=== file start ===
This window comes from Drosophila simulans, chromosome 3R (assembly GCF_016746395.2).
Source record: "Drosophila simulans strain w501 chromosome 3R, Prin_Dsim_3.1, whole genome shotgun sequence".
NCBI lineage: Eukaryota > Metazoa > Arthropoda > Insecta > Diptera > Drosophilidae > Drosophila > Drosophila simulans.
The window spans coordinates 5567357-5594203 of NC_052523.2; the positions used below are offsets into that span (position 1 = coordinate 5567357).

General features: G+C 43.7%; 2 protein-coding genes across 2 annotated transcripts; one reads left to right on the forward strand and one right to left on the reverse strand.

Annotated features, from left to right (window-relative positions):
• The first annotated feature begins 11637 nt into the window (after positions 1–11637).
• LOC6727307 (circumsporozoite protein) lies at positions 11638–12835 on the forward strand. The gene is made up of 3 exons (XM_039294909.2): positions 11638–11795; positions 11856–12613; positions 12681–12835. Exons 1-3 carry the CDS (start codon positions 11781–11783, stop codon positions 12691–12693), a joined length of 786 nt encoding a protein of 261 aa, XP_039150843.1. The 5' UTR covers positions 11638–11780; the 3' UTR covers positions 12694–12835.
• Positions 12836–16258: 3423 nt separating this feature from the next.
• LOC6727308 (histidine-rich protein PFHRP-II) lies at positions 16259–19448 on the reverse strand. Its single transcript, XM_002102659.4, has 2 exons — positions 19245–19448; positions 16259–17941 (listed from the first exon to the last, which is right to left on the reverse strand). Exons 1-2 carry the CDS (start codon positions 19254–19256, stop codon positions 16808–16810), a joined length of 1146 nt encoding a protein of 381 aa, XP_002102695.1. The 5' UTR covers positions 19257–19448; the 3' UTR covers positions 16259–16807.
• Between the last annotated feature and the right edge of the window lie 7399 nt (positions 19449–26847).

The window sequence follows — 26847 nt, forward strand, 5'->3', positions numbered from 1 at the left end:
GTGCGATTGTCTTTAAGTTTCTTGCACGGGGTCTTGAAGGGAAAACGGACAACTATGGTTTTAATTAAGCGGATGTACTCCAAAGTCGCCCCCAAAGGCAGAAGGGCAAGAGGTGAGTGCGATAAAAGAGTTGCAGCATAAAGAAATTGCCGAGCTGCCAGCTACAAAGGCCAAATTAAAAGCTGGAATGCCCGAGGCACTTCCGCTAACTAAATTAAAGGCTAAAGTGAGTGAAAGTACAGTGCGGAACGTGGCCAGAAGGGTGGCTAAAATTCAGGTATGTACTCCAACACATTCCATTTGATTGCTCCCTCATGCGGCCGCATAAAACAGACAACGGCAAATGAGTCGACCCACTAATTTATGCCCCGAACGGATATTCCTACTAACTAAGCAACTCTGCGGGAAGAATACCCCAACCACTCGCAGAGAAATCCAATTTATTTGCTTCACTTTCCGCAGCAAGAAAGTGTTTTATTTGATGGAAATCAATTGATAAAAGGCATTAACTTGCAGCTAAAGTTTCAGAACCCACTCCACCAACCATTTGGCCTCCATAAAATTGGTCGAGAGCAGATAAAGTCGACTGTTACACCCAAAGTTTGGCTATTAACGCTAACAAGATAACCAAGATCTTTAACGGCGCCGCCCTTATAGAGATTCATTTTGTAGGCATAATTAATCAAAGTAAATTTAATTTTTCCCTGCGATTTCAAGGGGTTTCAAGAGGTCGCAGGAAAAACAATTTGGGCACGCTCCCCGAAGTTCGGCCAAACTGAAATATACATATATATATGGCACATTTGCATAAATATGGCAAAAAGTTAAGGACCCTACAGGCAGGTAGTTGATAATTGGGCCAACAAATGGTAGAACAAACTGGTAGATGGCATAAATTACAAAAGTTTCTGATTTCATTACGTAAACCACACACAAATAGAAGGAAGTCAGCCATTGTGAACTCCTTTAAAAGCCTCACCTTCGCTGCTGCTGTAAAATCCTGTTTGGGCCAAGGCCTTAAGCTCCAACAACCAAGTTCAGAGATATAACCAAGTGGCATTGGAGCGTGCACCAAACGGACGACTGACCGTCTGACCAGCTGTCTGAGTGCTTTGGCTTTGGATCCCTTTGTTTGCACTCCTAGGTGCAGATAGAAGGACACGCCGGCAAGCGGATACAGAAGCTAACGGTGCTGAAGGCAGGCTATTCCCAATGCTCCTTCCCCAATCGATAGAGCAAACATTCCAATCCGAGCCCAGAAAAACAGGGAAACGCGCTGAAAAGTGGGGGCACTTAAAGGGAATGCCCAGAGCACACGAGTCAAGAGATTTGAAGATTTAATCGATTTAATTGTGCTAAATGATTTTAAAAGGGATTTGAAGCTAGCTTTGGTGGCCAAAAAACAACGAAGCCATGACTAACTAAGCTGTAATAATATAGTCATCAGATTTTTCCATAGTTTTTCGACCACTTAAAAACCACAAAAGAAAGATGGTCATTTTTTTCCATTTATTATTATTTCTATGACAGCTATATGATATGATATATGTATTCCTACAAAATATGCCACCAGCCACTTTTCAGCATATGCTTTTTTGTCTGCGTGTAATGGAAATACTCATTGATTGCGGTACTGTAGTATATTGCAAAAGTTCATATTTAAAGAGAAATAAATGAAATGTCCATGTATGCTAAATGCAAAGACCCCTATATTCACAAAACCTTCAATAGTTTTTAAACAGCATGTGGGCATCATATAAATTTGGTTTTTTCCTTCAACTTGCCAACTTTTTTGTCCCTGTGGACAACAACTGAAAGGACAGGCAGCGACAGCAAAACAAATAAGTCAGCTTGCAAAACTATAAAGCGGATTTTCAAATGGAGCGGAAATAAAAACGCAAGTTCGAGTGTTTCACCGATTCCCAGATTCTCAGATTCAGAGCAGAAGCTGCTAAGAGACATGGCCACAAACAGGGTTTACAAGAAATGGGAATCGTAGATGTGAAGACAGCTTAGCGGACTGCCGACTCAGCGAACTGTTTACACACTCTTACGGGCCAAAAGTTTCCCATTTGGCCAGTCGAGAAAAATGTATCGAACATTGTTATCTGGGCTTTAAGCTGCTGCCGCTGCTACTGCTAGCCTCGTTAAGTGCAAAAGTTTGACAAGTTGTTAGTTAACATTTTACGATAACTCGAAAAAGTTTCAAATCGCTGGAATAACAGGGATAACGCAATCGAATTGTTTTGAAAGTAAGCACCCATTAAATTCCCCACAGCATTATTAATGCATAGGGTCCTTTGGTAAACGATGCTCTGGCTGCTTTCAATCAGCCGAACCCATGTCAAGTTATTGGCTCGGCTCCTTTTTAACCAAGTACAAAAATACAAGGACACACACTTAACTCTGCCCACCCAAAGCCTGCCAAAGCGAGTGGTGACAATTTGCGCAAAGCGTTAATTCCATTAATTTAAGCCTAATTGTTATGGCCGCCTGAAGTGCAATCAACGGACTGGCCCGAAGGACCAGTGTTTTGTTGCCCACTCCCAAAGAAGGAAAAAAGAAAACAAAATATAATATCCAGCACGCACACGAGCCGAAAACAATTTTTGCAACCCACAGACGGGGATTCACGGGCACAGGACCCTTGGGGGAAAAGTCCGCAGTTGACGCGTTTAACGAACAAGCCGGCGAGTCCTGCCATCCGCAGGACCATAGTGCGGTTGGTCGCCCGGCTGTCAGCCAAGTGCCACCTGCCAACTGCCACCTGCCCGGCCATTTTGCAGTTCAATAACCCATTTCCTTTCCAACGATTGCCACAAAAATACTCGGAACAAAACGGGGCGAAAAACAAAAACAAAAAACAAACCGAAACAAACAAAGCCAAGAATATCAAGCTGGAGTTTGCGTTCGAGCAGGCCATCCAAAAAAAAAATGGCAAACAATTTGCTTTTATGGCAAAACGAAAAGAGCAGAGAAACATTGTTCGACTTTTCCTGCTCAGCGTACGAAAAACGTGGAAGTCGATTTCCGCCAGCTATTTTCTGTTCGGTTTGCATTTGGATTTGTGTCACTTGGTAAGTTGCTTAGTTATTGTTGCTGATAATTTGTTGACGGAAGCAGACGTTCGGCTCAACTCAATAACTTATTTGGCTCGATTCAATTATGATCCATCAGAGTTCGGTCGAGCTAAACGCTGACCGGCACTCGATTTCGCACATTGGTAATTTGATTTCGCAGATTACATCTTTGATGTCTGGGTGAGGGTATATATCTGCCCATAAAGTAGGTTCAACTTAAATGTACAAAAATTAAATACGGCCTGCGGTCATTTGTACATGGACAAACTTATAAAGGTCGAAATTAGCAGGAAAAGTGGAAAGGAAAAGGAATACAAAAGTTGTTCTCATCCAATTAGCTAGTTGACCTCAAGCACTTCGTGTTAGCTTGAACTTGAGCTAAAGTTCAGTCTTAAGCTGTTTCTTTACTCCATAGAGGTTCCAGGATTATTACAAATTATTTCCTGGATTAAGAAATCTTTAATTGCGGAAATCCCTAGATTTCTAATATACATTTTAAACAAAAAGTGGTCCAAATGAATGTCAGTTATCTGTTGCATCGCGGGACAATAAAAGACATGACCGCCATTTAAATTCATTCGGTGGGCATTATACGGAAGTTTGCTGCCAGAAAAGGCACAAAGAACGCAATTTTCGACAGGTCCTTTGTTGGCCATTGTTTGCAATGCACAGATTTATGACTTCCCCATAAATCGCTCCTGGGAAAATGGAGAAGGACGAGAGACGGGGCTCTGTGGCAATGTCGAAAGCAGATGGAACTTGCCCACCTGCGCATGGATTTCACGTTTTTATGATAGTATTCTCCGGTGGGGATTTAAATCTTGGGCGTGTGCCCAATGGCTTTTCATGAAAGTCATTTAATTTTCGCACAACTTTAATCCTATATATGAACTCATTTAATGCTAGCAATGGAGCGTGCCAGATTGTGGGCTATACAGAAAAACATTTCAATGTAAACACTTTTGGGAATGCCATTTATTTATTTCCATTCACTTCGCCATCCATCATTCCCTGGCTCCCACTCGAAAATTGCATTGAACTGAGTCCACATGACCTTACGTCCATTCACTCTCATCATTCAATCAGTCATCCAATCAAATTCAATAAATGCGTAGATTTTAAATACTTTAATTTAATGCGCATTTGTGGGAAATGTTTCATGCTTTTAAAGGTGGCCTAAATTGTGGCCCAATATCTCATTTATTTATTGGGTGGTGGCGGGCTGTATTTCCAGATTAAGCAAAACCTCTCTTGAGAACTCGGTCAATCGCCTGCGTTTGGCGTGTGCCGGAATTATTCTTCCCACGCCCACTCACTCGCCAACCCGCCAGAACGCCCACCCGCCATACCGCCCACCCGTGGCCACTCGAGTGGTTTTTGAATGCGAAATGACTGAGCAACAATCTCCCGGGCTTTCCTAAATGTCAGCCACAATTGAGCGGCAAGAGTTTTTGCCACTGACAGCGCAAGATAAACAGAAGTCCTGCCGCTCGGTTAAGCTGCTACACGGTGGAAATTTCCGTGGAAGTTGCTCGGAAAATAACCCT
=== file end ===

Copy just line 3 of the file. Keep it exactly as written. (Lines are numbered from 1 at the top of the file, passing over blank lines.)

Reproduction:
NCBI lineage: Eukaryota > Metazoa > Arthropoda > Insecta > Diptera > Drosophilidae > Drosophila > Drosophila simulans.